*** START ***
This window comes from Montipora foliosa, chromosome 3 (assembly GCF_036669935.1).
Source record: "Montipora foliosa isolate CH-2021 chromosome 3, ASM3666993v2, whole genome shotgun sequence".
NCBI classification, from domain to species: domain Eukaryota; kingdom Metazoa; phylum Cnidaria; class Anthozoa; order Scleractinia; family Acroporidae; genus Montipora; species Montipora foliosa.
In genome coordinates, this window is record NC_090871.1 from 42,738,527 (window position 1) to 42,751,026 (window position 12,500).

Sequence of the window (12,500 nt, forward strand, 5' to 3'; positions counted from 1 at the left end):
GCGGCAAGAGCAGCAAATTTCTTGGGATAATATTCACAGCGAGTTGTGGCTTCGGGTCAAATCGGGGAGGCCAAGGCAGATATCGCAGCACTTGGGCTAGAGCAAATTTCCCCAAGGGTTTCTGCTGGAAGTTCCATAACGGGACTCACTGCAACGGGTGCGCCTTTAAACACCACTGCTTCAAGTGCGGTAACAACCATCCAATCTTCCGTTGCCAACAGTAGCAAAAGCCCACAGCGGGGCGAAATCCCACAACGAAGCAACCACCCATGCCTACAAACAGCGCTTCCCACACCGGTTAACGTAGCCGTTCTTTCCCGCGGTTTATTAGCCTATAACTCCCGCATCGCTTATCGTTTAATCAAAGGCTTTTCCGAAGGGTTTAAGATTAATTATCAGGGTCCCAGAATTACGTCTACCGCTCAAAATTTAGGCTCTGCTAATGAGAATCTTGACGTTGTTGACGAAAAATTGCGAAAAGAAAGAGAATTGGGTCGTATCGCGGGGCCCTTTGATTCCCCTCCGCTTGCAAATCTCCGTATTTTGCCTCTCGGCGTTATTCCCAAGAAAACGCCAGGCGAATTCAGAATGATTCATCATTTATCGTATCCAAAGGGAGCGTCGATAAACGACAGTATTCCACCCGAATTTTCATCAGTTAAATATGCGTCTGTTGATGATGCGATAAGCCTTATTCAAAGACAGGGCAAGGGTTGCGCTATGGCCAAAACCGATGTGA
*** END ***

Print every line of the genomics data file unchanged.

This window comes from Montipora foliosa, chromosome 3 (assembly GCF_036669935.1).
Source record: "Montipora foliosa isolate CH-2021 chromosome 3, ASM3666993v2, whole genome shotgun sequence".
NCBI classification, from domain to species: domain Eukaryota; kingdom Metazoa; phylum Cnidaria; class Anthozoa; order Scleractinia; family Acroporidae; genus Montipora; species Montipora foliosa.
In genome coordinates, this window is record NC_090871.1 from 42,738,527 (window position 1) to 42,751,026 (window position 12,500).

Sequence of the window (12,500 nt, forward strand, 5' to 3'; positions counted from 1 at the left end):
GCGGCAAGAGCAGCAAATTTCTTGGGATAATATTCACAGCGAGTTGTGGCTTCGGGTCAAATCGGGGAGGCCAAGGCAGATATCGCAGCACTTGGGCTAGAGCAAATTTCCCCAAGGGTTTCTGCTGGAAGTTCCATAACGGGACTCACTGCAACGGGTGCGCCTTTAAACACCACTGCTTCAAGTGCGGTAACAACCATCCAATCTTCCGTTGCCAACAGTAGCAAAAGCCCACAGCGGGGCGAAATCCCACAACGAAGCAACCACCCATGCCTACAAACAGCGCTTCCCACACCGGTTAACGTAGCCGTTCTTTCCCGCGGTTTATTAGCCTATAACTCCCGCATCGCTTATCGTTTAATCAAAGGCTTTTCCGAAGGGTTTAAGATTAATTATCAGGGTCCCAGAATTACGTCTACCGCTCAAAATTTAGGCTCTGCTAATGAGAATCTTGACGTTGTTGACGAAAAATTGCGAAAAGAAAGAGAATTGGGTCGTATCGCGGGGCCCTTTGATTCCCCTCCGCTTGCAAATCTCCGTATTTTGCCTCTCGGCGTTATTCCCAAGAAAACGCCAGGCGAATTCAGAATGATTCATCATTTATCGTATCCAAAGGGAGCGTCGATAAACGACAGTATTCCACCCGAATTTTCATCAGTTAAATATGCGTCTGTTGATGATGCGATAAGCCTTATTCAAAGACAGGGCAAGGGTTGCGCTATGGCCAAAACCGATGTGA